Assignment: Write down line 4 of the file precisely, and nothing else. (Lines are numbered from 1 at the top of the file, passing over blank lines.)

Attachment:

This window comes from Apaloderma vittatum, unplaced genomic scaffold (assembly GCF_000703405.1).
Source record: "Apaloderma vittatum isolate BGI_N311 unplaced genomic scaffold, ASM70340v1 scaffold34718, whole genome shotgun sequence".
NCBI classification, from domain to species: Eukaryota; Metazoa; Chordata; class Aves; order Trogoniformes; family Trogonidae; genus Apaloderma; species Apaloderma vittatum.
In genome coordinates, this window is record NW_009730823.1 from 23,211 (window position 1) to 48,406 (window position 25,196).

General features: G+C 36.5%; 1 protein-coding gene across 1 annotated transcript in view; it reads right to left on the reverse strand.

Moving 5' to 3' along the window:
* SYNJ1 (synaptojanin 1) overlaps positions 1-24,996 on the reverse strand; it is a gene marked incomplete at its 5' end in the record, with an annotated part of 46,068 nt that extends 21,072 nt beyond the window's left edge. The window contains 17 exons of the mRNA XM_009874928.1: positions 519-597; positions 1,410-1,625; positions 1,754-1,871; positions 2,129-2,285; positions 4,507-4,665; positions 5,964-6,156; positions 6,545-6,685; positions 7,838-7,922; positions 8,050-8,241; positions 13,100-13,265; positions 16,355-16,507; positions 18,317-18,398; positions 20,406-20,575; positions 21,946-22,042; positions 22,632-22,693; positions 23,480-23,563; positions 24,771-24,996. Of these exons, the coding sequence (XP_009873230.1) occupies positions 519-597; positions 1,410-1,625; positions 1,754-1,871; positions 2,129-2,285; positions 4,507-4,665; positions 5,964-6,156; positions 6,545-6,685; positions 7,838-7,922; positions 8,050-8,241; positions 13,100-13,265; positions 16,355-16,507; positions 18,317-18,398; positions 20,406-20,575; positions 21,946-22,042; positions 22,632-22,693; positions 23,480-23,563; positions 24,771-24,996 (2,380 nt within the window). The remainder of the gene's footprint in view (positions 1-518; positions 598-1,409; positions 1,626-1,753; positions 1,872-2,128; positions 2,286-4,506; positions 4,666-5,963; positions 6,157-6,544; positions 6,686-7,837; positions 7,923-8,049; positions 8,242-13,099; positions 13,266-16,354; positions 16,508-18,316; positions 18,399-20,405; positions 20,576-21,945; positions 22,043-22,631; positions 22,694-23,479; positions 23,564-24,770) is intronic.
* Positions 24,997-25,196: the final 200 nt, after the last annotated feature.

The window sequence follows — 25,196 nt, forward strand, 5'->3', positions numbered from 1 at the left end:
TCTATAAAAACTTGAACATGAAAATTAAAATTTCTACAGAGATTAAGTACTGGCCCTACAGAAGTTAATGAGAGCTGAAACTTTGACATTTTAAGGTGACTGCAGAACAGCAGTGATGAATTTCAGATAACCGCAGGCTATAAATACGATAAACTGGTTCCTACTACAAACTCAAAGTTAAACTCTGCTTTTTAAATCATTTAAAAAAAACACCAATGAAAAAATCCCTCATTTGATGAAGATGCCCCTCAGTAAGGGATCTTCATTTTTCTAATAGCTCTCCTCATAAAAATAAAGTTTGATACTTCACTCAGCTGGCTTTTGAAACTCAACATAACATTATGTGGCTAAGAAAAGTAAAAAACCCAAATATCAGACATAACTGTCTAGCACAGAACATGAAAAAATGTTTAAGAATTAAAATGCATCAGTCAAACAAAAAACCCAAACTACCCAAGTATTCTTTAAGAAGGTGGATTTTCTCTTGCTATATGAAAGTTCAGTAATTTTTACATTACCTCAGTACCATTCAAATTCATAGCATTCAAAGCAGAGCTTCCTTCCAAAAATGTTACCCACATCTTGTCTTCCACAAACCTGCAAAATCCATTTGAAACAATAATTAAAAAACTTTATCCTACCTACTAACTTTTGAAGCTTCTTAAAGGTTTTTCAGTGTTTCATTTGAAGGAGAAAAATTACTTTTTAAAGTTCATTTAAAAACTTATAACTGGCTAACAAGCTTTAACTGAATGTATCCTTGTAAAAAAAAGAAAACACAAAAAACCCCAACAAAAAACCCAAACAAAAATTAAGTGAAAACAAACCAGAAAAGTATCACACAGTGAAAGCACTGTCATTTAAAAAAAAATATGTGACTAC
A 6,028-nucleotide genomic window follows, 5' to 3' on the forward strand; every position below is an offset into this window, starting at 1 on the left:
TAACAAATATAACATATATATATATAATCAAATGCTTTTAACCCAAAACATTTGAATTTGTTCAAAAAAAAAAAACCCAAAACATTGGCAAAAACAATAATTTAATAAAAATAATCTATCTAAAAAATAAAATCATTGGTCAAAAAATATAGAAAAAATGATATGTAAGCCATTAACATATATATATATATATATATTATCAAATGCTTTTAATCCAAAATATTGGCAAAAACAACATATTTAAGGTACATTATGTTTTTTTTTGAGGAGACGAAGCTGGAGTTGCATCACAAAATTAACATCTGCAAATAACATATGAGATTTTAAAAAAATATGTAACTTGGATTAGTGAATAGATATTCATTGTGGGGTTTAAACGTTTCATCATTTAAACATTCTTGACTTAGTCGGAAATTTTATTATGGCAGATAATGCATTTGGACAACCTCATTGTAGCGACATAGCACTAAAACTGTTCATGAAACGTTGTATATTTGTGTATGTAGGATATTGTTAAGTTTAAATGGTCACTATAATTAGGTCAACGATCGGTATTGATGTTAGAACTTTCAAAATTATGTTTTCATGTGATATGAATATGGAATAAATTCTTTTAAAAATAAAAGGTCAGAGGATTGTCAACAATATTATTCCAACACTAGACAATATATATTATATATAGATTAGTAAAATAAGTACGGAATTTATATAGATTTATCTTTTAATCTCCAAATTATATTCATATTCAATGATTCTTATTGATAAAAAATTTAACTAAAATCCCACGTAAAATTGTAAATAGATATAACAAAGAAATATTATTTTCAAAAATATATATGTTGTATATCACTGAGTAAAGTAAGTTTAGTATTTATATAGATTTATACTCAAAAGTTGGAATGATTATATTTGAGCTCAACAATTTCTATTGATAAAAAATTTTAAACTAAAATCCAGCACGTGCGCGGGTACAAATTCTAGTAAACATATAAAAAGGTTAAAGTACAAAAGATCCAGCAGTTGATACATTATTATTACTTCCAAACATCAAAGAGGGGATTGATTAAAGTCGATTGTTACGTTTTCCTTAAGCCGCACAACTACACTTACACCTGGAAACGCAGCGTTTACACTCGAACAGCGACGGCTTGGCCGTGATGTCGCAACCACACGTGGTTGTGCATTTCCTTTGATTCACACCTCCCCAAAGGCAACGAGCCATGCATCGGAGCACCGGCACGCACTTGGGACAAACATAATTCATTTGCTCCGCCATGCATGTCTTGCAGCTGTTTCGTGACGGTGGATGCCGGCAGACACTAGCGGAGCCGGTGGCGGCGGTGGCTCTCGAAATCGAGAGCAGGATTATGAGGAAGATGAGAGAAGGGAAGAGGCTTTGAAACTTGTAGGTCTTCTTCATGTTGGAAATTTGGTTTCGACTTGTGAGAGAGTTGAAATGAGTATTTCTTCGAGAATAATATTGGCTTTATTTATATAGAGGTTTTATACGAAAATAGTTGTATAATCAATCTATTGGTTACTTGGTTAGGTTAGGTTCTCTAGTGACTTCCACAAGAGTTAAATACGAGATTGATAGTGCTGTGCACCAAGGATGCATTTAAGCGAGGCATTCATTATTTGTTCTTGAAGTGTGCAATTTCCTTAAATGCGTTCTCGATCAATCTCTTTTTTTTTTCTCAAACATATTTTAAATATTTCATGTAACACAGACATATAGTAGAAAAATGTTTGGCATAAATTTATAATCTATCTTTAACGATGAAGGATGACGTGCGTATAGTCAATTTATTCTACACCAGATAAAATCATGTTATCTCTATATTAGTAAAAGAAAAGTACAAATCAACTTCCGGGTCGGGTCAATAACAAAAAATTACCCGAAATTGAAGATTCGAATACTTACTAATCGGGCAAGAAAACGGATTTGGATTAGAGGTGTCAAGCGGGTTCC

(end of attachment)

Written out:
In genome coordinates, this window is record NW_009730823.1 from 23,211 (window position 1) to 48,406 (window position 25,196).